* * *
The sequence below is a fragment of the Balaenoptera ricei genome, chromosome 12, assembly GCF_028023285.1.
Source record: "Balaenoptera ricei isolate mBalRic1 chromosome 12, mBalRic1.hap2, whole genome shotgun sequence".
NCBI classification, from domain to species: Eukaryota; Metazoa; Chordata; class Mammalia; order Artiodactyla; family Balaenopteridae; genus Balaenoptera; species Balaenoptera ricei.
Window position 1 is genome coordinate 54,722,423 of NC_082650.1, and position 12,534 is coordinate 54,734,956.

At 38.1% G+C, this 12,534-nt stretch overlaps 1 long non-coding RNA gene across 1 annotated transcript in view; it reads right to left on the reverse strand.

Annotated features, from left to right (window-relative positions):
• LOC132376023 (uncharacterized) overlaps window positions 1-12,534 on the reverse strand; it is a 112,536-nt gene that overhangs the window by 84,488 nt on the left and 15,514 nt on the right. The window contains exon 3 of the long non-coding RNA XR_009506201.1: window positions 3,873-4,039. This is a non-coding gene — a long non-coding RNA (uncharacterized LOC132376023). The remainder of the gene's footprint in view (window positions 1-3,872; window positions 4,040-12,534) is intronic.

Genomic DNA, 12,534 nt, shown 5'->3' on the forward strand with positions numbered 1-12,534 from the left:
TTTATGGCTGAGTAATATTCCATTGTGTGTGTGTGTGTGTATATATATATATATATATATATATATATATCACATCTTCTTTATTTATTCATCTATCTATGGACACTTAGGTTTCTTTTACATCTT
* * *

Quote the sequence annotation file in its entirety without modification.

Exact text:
The sequence below is a fragment of the Balaenoptera ricei genome, chromosome 12, assembly GCF_028023285.1.
Source record: "Balaenoptera ricei isolate mBalRic1 chromosome 12, mBalRic1.hap2, whole genome shotgun sequence".
NCBI classification, from domain to species: Eukaryota; Metazoa; Chordata; class Mammalia; order Artiodactyla; family Balaenopteridae; genus Balaenoptera; species Balaenoptera ricei.
Window position 1 is genome coordinate 54,722,423 of NC_082650.1, and position 12,534 is coordinate 54,734,956.

At 38.1% G+C, this 12,534-nt stretch overlaps 1 long non-coding RNA gene across 1 annotated transcript in view; it reads right to left on the reverse strand.

Annotated features, from left to right (window-relative positions):
• LOC132376023 (uncharacterized) overlaps window positions 1-12,534 on the reverse strand; it is a 112,536-nt gene that overhangs the window by 84,488 nt on the left and 15,514 nt on the right. The window contains exon 3 of the long non-coding RNA XR_009506201.1: window positions 3,873-4,039. This is a non-coding gene — a long non-coding RNA (uncharacterized LOC132376023). The remainder of the gene's footprint in view (window positions 1-3,872; window positions 4,040-12,534) is intronic.

Genomic DNA, 12,534 nt, shown 5'->3' on the forward strand with positions numbered 1-12,534 from the left:
TTTATGGCTGAGTAATATTCCATTGTGTGTGTGTGTGTGTATATATATATATATATATATATATATATATCACATCTTCTTTATTTATTCATCTATCTATGGACACTTAGGTTTCTTTTACATCTT